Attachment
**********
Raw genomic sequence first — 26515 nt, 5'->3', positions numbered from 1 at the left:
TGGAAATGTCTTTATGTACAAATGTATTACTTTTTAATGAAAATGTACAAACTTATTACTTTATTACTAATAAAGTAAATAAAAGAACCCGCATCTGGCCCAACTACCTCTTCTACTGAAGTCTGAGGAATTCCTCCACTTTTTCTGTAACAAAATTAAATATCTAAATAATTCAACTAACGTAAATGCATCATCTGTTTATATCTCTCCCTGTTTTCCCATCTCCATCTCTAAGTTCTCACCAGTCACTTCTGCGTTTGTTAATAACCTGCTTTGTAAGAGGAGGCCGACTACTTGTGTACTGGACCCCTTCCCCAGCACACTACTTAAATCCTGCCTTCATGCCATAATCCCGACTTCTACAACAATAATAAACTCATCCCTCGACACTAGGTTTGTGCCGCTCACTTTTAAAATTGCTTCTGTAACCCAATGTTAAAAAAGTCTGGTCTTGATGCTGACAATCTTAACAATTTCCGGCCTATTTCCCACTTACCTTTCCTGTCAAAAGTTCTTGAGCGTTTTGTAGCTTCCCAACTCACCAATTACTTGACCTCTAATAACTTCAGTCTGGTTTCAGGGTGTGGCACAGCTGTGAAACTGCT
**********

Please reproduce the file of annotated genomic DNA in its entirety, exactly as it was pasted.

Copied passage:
Raw genomic sequence first — 26515 nt, 5'->3', positions numbered from 1 at the left:
TGGAAATGTCTTTATGTACAAATGTATTACTTTTTAATGAAAATGTACAAACTTATTACTTTATTACTAATAAAGTAAATAAAAGAACCCGCATCTGGCCCAACTACCTCTTCTACTGAAGTCTGAGGAATTCCTCCACTTTTTCTGTAACAAAATTAAATATCTAAATAATTCAACTAACGTAAATGCATCATCTGTTTATATCTCTCCCTGTTTTCCCATCTCCATCTCTAAGTTCTCACCAGTCACTTCTGCGTTTGTTAATAACCTGCTTTGTAAGAGGAGGCCGACTACTTGTGTACTGGACCCCTTCCCCAGCACACTACTTAAATCCTGCCTTCATGCCATAATCCCGACTTCTACAACAATAATAAACTCATCCCTCGACACTAGGTTTGTGCCGCTCACTTTTAAAATTGCTTCTGTAACCCAATGTTAAAAAAGTCTGGTCTTGATGCTGACAATCTTAACAATTTCCGGCCTATTTCCCACTTACCTTTCCTGTCAAAAGTTCTTGAGCGTTTTGTAGCTTCCCAACTCACCAATTACTTGACCTCTAATAACTTCAGTCTGGTTTCAGGGTGTGGCACAGCTGTGAAACTGCT